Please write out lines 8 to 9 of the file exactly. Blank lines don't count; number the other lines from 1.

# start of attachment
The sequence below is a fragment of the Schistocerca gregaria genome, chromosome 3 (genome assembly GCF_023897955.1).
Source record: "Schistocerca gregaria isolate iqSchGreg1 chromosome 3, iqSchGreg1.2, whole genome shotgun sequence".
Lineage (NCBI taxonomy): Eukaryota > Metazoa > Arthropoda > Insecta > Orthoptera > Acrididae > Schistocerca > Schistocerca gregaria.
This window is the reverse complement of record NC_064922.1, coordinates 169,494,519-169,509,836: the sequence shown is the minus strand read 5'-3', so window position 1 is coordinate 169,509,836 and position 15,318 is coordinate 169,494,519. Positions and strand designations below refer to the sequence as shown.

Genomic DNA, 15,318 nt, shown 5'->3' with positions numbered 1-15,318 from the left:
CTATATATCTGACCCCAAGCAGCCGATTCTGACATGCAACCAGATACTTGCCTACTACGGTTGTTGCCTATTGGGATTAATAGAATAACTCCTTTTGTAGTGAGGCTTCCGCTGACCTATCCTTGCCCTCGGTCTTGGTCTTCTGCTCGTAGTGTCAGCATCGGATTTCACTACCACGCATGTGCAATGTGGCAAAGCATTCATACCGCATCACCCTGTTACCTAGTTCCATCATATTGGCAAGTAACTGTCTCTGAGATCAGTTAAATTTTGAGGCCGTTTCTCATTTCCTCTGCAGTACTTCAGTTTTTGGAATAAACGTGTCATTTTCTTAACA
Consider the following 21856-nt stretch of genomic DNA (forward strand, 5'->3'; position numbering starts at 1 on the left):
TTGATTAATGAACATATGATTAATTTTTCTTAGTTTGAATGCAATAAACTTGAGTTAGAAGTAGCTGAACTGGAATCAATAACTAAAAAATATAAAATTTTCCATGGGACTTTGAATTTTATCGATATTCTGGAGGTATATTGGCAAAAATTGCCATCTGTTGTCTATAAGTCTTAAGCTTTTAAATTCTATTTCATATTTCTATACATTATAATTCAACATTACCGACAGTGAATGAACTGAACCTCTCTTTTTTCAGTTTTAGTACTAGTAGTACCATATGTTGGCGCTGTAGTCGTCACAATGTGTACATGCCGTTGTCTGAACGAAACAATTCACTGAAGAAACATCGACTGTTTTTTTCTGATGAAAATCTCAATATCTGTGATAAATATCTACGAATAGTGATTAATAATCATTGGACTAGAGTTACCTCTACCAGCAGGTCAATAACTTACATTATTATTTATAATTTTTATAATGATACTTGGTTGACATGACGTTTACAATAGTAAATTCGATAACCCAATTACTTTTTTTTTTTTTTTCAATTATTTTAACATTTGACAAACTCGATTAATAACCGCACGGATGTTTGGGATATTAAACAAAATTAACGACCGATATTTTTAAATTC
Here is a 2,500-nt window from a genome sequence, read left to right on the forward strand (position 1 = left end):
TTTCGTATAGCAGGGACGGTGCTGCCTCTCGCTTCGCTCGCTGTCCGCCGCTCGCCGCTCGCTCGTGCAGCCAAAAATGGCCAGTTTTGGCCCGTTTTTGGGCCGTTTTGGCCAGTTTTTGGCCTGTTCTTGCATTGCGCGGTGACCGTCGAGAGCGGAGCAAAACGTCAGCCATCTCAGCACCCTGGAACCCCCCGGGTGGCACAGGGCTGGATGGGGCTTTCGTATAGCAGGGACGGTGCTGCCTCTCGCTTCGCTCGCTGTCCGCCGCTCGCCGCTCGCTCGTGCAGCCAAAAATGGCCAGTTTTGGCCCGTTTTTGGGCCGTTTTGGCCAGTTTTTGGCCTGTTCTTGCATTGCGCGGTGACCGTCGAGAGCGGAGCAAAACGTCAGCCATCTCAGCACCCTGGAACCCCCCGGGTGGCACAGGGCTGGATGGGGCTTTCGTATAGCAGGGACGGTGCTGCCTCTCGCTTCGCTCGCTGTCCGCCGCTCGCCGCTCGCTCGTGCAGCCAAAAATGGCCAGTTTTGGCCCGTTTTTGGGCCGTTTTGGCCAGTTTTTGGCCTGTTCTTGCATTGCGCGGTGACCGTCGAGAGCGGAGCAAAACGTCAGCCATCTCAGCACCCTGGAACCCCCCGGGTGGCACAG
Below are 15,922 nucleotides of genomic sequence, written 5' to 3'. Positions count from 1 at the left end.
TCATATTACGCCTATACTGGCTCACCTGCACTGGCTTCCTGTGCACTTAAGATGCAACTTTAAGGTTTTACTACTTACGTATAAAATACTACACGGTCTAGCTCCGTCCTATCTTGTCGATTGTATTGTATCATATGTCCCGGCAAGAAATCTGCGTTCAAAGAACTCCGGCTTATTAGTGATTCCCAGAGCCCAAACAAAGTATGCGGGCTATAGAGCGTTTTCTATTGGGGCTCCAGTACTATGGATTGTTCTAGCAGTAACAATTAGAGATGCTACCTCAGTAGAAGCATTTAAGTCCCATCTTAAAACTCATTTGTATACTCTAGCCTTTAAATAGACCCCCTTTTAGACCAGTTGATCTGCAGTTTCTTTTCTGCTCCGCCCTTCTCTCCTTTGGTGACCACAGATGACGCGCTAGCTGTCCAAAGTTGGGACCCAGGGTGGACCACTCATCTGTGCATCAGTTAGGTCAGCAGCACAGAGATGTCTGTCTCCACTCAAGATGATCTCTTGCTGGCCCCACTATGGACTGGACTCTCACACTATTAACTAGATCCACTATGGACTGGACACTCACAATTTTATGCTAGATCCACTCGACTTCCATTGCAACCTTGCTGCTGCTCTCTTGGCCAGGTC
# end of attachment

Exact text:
TTGATTAATGAACATATGATTAATTTTTCTTAGTTTGAATGCAATAAACTTGAGTTAGAAGTAGCTGAACTGGAATCAATAACTAAAAAATATAAAATTTTCCATGGGACTTTGAATTTTATCGATATTCTGGAGGTATATTGGCAAAAATTGCCATCTGTTGTCTATAAGTCTTAAGCTTTTAAATTCTATTTCATATTTCTATACATTATAATTCAACATTACCGACAGTGAATGAACTGAACCTCTCTTTTTTCAGTTTTAGTACTAGTAGTACCATATGTTGGCGCTGTAGTCGTCACAATGTGTACATGCCGTTGTCTGAACGAAACAATTCACTGAAGAAACATCGACTGTTTTTTTCTGATGAAAATCTCAATATCTGTGATAAATATCTACGAATAGTGATTAATAATCATTGGACTAGAGTTACCTCTACCAGCAGGTCAATAACTTACATTATTATTTATAATTTTTATAATGATACTTGGTTGACATGACGTTTACAATAGTAAATTCGATAACCCAATTACTTTTTTTTTTTTTTTCAATTATTTTAACATTTGACAAACTCGATTAATAACCGCACGGATGTTTGGGATATTAAACAAAATTAACGACCGATATTTTTAAATTC
Here is a 2,500-nt window from a genome sequence, read left to right on the forward strand (position 1 = left end):